Impulse control disorder

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Impulse control disorders (ICDs) are spectrum of neuropsychiatric conditions involving repetitive, excessive and compulsive activities that interfere with life functioning. They are classically be precipitated by dopamine agonists and in this context are termed dopamine dysregulation syndrome (DDS).



The formal impulse control disorders for which there are diagnostic criteria in the Diagnostic and Statistical Manual (DSM-IV-TR) include:

Other behavious that may also seem to be associated with addictive behaviour are:

  • Compulsive shopping
  • Problematic internet use
  • Compulsive sexual behaviour
  • Compulsive skin picking

Some common characteristics of ICDs are the repetitive or compulsive engagement in a specific behaviour despite adverse consequences, diminished control over the problematic behavior, and tension or an appetitive urge state prior to engagement in the behaviour.


Genetic factors may explain up to 50% of the risk. The dopamine D4 receptor (DRD4) and dopamine transporter (SLC6A3) genes have associations. The dopamine dysregulation syndrome model certainly does not explain all psychiatric environmental factors, but there are important analogies. Dopaminergic systems have been implicated in impulsivity. Attention deficit hyperactivity disorder and cocaine abuse provide further models[1].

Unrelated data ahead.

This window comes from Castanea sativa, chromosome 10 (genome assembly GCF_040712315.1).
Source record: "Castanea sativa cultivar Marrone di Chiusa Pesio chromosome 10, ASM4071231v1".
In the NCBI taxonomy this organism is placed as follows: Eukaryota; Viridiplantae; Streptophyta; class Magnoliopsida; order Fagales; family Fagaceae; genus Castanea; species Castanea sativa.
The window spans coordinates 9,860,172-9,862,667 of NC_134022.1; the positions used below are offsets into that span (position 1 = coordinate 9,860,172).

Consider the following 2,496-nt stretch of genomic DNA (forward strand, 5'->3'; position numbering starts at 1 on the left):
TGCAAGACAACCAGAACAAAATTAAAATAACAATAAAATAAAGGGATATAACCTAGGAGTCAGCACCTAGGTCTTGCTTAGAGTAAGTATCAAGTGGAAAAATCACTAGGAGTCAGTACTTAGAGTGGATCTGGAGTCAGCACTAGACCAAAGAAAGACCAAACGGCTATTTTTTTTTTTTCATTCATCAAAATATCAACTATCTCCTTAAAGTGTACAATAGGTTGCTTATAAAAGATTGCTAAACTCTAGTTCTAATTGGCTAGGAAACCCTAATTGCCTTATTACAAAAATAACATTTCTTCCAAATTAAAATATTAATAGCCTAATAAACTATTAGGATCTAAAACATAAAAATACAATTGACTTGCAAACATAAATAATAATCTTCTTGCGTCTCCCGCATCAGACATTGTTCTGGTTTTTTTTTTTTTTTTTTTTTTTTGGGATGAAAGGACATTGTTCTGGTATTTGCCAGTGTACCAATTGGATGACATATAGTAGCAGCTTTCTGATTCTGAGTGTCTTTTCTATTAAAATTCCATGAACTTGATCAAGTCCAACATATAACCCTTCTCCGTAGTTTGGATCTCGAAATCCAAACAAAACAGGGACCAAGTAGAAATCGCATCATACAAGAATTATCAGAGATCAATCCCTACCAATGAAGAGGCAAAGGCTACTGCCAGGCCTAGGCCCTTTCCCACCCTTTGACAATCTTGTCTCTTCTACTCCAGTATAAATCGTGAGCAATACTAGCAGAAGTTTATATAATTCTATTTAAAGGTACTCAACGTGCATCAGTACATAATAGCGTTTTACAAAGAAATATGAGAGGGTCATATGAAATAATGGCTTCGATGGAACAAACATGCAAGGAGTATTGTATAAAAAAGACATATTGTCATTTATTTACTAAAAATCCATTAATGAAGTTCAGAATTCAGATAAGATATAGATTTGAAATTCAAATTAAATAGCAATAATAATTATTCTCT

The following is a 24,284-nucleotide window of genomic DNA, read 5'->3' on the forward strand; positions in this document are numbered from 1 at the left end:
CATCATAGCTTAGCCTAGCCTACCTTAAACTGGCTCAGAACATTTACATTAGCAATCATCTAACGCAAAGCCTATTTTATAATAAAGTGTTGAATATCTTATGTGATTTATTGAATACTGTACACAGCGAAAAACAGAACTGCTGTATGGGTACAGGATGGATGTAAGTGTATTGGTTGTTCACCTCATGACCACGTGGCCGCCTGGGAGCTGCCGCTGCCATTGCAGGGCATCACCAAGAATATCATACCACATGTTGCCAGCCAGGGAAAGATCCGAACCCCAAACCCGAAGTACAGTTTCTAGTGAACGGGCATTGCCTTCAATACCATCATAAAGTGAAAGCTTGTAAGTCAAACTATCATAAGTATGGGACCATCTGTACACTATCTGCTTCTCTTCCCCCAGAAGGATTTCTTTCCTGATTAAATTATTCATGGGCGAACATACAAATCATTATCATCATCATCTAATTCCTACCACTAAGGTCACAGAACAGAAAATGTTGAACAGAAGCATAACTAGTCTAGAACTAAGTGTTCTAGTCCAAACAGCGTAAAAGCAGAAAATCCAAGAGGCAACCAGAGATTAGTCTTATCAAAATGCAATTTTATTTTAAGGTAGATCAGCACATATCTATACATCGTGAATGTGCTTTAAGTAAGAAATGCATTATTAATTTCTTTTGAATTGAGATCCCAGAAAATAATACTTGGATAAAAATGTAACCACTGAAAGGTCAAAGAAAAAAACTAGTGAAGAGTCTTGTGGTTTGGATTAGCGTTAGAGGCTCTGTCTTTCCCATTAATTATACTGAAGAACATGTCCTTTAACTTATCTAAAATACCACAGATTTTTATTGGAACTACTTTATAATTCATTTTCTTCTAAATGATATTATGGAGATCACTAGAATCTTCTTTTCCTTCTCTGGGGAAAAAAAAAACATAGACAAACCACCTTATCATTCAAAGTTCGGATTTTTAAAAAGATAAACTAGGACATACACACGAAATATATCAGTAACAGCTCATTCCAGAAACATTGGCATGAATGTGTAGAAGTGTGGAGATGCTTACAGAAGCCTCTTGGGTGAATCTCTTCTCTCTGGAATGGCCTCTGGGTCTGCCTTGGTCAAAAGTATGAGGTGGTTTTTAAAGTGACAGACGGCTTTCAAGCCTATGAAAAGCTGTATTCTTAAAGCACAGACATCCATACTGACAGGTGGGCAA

• Nonpharmacological treatments have a larger overall effect size than pharmacological treatments
  • Pharmacological treatments have a good evidence base in restricted presentations: eg

Dopamine dysregulation syndrome

Dopamine dysregulation syndrome is a form of hedonistic homeostatic dysregulation associated with dopamine replacement therapy rather than the neuropsychological behavioural disorder associated with addiction and substance misuse. Patients tend to be male with early onset of Parkinson's disease, with a familial or personal psychiatric or substance abuse history and may have:

The diagnostic criteria proposed are[4] :

  1. Parkinson's disease with documented levodopa responsiveness
  2. Need for increasing doses of dopamine replacement therapy in excess of those normally required to relieve Parkinsonian symptoms and signs
  3. Pattern of pathological use:
    • Expressed need for increased dopamine replacement therapy in the presence of excessive and significant dyskinesias despite being `on'
    • Drug hoarding or drug seeking behaviour
    • Unwillingness to reduce dopamine replacement therapy
    • Absence of painful dystonias
  4. Impairment in social or occupational functioning:
    • Fights
    • Violent behaviour
    • Loss of friends
    • Absence from work
    • Loss of job
    • Legal difficulties
    • Arguments or difficulties with family
  5. Development in relation to dopamine replacement therapy of:
  6. Development of a withdrawal state on reducing the level of dopamine replacement therapy characterised by:
  7. Duration of disturbance of at least 6 months


Reducing total dopaminergic burden. It is believed to be associated with D3 receptor stimulation so usual to withdraw dopamine agonists and avoid short acting drugs that act on this receptor. For mania clozapine or quetiapine tend to be used.


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